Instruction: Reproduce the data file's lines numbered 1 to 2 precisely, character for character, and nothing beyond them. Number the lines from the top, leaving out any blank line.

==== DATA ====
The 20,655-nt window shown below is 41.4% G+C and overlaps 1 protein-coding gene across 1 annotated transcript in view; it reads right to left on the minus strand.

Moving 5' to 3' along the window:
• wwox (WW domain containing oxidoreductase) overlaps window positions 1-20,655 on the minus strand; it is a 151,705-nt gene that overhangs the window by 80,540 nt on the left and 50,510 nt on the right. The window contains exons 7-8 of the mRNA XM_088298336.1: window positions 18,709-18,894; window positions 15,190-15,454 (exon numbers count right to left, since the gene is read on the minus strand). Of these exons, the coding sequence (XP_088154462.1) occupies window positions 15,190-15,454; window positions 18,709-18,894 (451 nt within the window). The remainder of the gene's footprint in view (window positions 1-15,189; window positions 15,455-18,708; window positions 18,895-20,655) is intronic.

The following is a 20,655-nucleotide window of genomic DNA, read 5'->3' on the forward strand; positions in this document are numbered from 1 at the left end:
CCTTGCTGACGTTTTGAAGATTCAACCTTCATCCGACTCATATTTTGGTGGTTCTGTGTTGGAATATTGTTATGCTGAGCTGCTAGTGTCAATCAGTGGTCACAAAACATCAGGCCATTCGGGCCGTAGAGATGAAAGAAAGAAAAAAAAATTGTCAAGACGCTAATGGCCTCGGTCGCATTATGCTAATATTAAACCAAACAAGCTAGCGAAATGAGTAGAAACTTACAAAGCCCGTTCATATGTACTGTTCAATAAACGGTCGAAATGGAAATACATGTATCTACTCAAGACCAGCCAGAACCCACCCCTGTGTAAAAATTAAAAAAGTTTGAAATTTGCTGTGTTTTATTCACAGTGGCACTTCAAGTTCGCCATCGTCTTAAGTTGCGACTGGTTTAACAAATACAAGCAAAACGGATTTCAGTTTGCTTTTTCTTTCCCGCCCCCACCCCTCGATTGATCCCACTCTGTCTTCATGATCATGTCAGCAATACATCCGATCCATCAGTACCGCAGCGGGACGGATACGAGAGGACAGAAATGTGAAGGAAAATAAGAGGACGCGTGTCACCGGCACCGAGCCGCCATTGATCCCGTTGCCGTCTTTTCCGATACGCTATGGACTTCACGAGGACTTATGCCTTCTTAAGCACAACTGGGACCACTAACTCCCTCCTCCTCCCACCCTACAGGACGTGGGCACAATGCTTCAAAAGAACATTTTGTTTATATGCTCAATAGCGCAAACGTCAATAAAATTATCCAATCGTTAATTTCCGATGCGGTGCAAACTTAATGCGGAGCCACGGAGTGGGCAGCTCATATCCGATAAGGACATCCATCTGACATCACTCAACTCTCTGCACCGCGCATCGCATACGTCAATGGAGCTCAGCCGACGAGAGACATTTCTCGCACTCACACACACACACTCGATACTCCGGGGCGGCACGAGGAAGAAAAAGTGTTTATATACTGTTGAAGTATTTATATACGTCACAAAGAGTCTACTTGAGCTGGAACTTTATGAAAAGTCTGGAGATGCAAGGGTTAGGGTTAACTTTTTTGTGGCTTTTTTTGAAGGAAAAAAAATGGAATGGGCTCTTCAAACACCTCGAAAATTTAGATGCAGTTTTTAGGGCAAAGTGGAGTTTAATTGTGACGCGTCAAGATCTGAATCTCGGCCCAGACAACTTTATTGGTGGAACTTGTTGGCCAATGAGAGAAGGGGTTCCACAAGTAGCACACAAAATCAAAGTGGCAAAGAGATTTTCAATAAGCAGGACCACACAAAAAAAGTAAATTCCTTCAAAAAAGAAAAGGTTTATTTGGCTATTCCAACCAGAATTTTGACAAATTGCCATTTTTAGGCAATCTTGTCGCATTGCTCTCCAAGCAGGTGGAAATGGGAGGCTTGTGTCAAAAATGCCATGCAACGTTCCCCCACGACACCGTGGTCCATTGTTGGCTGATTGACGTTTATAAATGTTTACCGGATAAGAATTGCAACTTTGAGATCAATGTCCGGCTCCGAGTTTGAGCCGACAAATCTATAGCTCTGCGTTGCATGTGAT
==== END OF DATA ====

The 20,655-nt window shown below is 41.4% G+C and overlaps 1 protein-coding gene across 1 annotated transcript in view; it reads right to left on the minus strand.

Moving 5' to 3' along the window: